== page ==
Two Georgia Tech professors are addressing office and social challenges by way of revolutionary instructing round well being and wellness.
Narin Hassan (proper), teaches a particular subjects course, Our bodies and Borders: Cultural Histories and Narratives of Embodiment and Well being, within the College of Literature, Media, and Communications. (Photograph by Jillann Hertel)
The previous couple of years have been layered with issues starting from navigating intense discussions about politics and race to managing nervousness throughout a world pandemic. These challenges usually have an effect on how we conduct ourselves at work, in school, and in social settings. This spring, two Georgia Tech professors — Narin Hassan and Tiffany D. Johnson — are addressing the challenges by way of revolutionary instructing round well-being, sustainability, work, race, and social justice.
Hassan, an affiliate professor within the College of Literature, Media, and Communication, is instructing a particular subjects course, Our bodies and Borders: Cultural Histories and Narratives of Embodiment and Well being. The seminar (which mixes LMC superior undergraduates with graduate college students from the MS-World Media and Cultures program) takes an interdisciplinary and world method to analyzing the physique and cultures of well being and wellness in relation to gender and nation. She additionally teaches a course on literature and drugs and conducts analysis on the connection between drugs, gender, and world tradition.
“With the intention to have cautious and nuanced conversations about well being and wellness, notably in relation to gender, race, and problems with social justice, it’s important to construct neighborhood and create an area within the classroom the place folks really feel protected entering into these messy areas,” Hassan mentioned. “Till you do this, folks might really feel tense when speaking about it.”
Hassan and Johnson each have backgrounds in yoga and meditation, which they discover useful once they’re main discussions on probably provocative topics.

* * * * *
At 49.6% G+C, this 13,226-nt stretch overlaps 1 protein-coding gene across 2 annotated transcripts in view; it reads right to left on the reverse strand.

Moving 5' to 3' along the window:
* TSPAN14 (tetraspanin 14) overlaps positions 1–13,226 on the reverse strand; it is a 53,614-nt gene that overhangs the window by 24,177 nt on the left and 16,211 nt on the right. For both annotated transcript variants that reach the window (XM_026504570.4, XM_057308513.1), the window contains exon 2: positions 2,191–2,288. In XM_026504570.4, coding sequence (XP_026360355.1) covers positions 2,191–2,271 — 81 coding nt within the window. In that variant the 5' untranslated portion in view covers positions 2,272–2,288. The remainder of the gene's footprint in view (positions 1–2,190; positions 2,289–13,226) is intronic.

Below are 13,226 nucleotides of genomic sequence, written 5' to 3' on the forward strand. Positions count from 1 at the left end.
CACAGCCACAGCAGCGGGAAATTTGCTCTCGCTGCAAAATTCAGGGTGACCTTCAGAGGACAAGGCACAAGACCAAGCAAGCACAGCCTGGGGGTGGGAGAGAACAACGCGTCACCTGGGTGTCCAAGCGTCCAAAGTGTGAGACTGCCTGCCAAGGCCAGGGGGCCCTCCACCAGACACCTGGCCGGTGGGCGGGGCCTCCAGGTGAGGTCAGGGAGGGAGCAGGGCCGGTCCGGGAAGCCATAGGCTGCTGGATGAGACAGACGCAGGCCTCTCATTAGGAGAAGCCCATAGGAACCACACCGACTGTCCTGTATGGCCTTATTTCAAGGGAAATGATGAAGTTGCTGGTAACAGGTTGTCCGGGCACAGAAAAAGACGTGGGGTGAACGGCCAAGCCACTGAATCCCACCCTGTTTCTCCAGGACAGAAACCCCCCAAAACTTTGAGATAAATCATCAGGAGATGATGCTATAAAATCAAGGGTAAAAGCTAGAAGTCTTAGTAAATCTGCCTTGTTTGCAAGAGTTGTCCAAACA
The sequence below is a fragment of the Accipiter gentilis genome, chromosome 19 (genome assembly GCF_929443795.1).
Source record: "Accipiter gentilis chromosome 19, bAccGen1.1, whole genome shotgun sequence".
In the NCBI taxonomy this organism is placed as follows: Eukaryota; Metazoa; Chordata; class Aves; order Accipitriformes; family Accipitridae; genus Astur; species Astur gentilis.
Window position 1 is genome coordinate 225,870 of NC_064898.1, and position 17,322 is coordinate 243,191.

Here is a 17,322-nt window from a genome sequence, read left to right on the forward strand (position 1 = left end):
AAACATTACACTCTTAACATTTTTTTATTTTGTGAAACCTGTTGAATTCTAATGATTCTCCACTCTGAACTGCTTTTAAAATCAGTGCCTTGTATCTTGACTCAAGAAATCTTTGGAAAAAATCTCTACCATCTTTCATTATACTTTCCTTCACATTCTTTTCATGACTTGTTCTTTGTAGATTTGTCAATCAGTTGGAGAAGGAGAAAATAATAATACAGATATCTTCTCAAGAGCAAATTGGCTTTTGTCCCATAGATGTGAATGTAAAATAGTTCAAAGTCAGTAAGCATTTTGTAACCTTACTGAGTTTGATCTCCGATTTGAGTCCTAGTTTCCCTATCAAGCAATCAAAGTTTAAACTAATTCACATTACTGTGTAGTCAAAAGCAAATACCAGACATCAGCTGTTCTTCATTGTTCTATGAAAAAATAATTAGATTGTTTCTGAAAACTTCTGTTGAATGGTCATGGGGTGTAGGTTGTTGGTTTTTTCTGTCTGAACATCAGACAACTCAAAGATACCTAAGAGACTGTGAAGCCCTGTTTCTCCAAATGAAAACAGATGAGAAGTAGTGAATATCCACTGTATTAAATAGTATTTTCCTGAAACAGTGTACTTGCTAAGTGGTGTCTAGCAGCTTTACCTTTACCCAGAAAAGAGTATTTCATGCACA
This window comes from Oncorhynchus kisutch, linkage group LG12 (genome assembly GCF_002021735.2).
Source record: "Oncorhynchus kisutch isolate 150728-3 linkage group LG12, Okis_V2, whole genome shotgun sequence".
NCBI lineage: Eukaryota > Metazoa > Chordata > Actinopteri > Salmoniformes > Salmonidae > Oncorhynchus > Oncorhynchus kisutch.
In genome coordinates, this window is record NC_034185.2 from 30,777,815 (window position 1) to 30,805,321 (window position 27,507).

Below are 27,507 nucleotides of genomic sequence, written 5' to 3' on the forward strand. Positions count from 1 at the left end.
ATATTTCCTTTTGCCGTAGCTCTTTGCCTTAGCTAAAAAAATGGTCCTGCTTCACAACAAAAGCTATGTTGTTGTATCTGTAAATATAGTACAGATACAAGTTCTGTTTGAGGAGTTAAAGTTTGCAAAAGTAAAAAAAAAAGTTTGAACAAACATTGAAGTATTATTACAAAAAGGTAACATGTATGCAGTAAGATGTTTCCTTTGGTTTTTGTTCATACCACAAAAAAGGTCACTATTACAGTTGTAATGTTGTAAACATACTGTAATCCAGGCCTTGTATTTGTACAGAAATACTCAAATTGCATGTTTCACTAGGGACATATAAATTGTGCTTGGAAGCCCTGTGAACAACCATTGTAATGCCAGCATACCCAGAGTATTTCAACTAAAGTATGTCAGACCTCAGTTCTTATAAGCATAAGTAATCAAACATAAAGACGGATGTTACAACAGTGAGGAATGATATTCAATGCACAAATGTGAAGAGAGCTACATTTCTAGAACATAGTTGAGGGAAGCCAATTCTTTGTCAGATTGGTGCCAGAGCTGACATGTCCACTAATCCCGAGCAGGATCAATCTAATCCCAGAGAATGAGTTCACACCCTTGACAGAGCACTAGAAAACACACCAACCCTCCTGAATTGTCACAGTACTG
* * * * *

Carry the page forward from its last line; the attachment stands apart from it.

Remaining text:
“Being skilled in these practices helps us learn the classroom extra intuitively and helps us higher navigate the pedagogical areas through which we educate these tough subjects,” Hassan mentioned.
Hassan’s course examines subjects such because the intersections of gender, race, and empire inside histories of science and drugs, depictions of the physique inside nationwide and worldwide discourses, representations of the physique and its relationship to nation, and practices of medication and wellness in cross-cultural contexts. It can analyze narratives of sickness, contagion, and illness, conceptions of the physique as a website of oppression or resistance inside social/political discourses and social justice actions, cultural configurations of embodiment and mobility, and the circulation of standard wellness practices inside up to date tradition.
Readings and course supplies embrace fictional texts, memoirs, well being guides, journey narratives, movies, visible photographs, important essays, and historic sources to investigate how our bodies and notions of well being and well-being are and have been represented and conceptualized technologically, visually, scientifically, narratively, and politically in a wide range of world contexts.
Johnson, an assistant professor within the Organizational Conduct Space within the Scheller School of Enterprise, is instructing an undergraduate model of a graduate degree course that she taught beforehand referred to as Work, Fairness, and Wellness, which examines the historic intersection of the three areas. She conducts analysis on organizations and workplaces, and the way they will grow to be extra inclusive and equitable.
“The course seems on the historical past of labor and the historic basis of the sphere of administration,” Johnson mentioned. “We’ve got been socialized from the time we began faculty to simply work the best way we do with out query. For instance, take the phrase ‘professionalism.’ What does it imply to be skilled, and the place does that that means come from? Tracing it again traditionally helps us start to softly query the methods through which we could also be perpetuating inequity, even in small refined methods.”
In Johnson’s course, weekly discussions are supported by readings, podcasts, and documentaries. College students connect with the content material by sharing the way it resonates with their private and organizational experiences. They meet usually in small teams to replicate, share insights, and provide suggestions for one another’s class assignments. The category ends with college students presenting initiatives geared toward reimagining approaches to work, racial fairness, and wellness of their private lives and in a focal office of their selecting.
“In each ranges of lessons — MBA and undergraduate — college students understood it instantly, partially as a result of all of us have been influenced by work historical past,” Johnson mentioned. “We simply grow to be extra conscious of its prevalence on this class.”
Given the Institute’s rising concentrate on well-being, Hassan and Johnson have been collaborating for the previous three years and creating interdisciplinary experiences for his or her college students on subjects associated to well-being and social justice. This semester they are going to visitor lecture in one another’s lessons, they usually plan to share visitor audio system and convey their lessons collectively on associated subjects.